With the increase in occurrence of gastroesophageal reflux disease (also known as GERD), it’s essential to understand the disease itself, including the known risk factors. As a chronic digestive disease, GERD can be uncomfortable, disruptive, and even dangerous.
Gastroesophageal reflux disease occurs when either stomach acid or bile flows back to the esophagus, also referred to as “refluxing”. This refluxed acid can severely irritate the esophageal lining, causing the common symptoms of GERD. The most common signs and symptoms of GERD include heartburn and acid reflux. Although these symptoms are also associated with typical digestive issues, which the average person may experience throughout their lifetime, the frequency of occurrence (at least twice a week) or interference with daily life is considered confirmation of GERD. Many patients with average heartburn can find relief of symptoms with mild to moderate lifestyle changes, and the use of easily obtainable over-the-counter (or OTC) medications. However, for patients suffering with GERD, these options usually only provide temporary relief; more permanent solutions are typically surgery or much stronger (prescription) medications.
There are several risk factors, which are known to increase the chances of patient diagnosis of GERD: pregnancy, asthma, alcohol, diabetes, obesity, connective tissue disorders (i.e. scleroderma), and smoking, among others. A rather significant risk factor for increase in occurrence and long-term damage, is alcohol. As noted by Mohammed et al. (2005), “Excess alcohol consumption was also independently associated with longstanding GERD symptoms in the present study. It has been suggested that chronic excess alcohol may result in neuropathic damage resulting in impaired oesophageal motor function” (p. 825). Smoking is also a significant risk factor for GERD, as Stanghellini (1999) found the following:
The results of this study further suggest that smoking is a risk factor for GORD-like symptoms. A number of authors are of the opinion that the symptoms of heartburn and regurgitation are diagnostic of GORD (2, 44). These findings therefore suggest that smoking is a risk factor for GORD; and this conclusion supports the evidence from a number of previous studies. (p. 35)
These risk factors are subject to lifestyle choice. However, there is also risk in the use of nonsteroidal anti-inflammatory drugs (or NSAIDs), which may be necessary for some patients. As Stanghellini (1999) notes, “The relationship between NSAID use and the prevalence of relevant upper GI symptoms confirms the role of these agents in precipitating GI symptoms” (p. 35).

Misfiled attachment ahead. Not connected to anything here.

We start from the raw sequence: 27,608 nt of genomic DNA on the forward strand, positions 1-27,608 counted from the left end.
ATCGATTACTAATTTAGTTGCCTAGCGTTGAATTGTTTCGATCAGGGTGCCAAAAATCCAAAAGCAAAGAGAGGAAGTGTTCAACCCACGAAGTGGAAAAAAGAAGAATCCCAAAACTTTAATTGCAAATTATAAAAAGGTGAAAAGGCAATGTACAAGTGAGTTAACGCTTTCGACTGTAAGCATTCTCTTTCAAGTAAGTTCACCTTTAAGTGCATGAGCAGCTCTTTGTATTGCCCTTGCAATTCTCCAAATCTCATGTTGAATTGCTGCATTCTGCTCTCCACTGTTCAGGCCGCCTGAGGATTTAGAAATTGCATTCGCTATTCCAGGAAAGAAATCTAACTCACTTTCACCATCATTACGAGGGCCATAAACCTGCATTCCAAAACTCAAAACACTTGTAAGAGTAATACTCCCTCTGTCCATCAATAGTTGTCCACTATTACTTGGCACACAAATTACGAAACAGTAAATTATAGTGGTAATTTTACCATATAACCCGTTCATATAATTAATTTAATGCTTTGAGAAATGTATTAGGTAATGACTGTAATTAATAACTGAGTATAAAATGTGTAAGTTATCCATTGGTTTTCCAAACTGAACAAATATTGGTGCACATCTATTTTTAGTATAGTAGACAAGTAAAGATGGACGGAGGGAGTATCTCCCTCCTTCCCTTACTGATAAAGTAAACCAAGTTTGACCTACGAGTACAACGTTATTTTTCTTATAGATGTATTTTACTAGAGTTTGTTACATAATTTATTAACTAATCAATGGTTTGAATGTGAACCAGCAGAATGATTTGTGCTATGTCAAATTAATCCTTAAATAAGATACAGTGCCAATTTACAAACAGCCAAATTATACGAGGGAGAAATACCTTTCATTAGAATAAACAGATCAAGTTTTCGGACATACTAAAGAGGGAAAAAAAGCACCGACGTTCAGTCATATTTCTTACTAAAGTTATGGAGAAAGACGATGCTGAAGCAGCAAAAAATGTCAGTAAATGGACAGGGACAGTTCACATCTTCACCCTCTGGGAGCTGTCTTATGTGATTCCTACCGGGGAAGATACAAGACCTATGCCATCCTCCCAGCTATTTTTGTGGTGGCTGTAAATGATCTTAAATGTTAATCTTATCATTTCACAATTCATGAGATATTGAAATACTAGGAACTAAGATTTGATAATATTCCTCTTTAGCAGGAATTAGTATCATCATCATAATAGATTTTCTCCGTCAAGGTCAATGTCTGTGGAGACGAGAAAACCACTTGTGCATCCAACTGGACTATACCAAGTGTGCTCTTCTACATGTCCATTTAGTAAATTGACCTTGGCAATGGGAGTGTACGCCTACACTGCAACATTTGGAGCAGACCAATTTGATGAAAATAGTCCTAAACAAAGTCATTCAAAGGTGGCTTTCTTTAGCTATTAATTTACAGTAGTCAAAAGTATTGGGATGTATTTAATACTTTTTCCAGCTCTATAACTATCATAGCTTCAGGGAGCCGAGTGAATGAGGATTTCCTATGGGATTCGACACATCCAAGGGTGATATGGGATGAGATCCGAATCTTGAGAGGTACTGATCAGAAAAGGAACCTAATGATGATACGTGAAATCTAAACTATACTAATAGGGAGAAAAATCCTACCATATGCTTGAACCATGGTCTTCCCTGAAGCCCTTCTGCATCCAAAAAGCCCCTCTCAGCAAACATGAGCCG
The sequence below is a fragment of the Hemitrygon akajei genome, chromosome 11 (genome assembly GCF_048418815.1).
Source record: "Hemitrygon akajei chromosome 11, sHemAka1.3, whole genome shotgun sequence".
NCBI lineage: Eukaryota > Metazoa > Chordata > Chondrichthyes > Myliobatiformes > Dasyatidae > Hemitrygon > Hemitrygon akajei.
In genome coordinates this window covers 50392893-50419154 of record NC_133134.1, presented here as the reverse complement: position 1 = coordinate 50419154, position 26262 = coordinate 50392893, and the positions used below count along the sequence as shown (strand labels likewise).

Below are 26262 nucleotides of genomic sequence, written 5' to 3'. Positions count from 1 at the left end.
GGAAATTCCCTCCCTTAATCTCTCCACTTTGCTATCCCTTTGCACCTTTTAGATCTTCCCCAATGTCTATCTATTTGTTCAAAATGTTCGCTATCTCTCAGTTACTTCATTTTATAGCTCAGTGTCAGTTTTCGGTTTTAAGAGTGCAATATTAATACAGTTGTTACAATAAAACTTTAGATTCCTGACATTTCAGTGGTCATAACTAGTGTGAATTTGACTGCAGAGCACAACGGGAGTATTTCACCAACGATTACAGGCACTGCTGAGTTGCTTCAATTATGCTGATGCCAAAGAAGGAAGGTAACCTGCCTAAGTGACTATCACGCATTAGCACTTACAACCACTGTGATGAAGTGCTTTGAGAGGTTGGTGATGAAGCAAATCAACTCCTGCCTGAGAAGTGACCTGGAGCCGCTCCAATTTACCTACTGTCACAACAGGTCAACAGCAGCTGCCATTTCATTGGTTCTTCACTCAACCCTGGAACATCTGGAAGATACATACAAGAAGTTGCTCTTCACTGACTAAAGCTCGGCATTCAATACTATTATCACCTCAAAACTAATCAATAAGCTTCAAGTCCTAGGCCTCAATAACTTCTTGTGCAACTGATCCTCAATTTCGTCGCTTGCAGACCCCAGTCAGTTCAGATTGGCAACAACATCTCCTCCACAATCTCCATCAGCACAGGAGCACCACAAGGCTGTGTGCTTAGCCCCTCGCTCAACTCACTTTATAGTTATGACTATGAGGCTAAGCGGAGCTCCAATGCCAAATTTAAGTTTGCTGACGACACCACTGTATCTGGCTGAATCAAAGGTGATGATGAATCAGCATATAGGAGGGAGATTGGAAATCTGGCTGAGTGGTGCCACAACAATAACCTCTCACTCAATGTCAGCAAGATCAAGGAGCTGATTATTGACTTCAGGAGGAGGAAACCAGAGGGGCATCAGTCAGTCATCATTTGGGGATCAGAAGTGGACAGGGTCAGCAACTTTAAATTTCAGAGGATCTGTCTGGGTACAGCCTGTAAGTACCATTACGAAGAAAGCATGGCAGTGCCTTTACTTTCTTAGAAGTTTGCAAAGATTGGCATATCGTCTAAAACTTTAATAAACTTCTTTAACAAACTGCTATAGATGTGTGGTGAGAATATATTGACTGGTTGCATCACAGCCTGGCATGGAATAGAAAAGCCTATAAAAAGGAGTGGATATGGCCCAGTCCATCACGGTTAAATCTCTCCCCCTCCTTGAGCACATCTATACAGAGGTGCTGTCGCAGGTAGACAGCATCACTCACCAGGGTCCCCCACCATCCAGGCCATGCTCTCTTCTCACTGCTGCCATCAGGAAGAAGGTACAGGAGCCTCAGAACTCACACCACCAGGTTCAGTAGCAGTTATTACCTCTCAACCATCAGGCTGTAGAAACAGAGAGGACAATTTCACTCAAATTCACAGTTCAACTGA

Steroid use was found to significantly increase the risk of GERD. Ruigomez et al. (2010) found that, “Children and adolescents with a GERD diagnosis were more likely than those with no GERD diagnosis to have used antiepileptic medications, oral/inhaled steroids, b-agonists, paracetamol or antibiotics in the 90 days prior to the index date” (p. 142) and although asthma was not a contributing factor, “we did find a clear association between GERD and prior use of oral/inhaled steroids or b-agonists, both of which can be used to treat asthma” (p. 145).
The treatment plan for GERD can include recommendations for modification of lifestyle choices (i.e. smoking cessation), medications, and even surgery. Although lifestyle choices are much safer than medication and surgery, many patients find change difficult. Some may be reluctant to quit smoking or drinking alcohol, but they may be willing to try ‘simple’ changes such as mild weight loss and elevating the head while sleeping.
Medications can include H2 receptor blockers (such as ranitidine), antacids (with or without alginic acid) and proton-pump inhibitors (such as ompeprazole, the most effective). The effectiveness of each type of medication in the treatment of GERD is ranked from best to least effective: Proton-pump inhibitors (PPIs), H2 receptor blockers, and antacids.
Surgery treatment is usually the Nissen fundoplication, wherein the upper stomach is wrapped around the lower esophagus to strengthen the sphincter and prevent reflux (as well as repairing hiatal hernias). However, the benefits of surgery are usually the same as medication, for those with chronic symptoms.
- Mohammed, I. I., Nightingale, P. P., & Trudgill, N. J. (2005). Risk factors for gastro-oesophageal reflux disease symptoms: a community study. Alimentary Pharmacology & Therapeutics, 21(7), 821-827.
- Ruigómez, A., Wallander, M., Lundborg, P., Johansson, S., & Rodriguez, L. (2010). Gastroesophageal reflux disease in children and adolescents in primary care. Scandinavian Journal Of Gastroenterology, 45(2), 139-146.
- Stanghellini, V. V. (1999). Relationship between Upper Gastrointestinal Symptoms and Lifestyle, Psychosocial Factors and Comorbidity in the General Population: Results from the Domestic/International Gastroenterology Surveillance Study (DIGEST). Scandinavian Journal Of Gastroenterology. Supplement, 3429-37.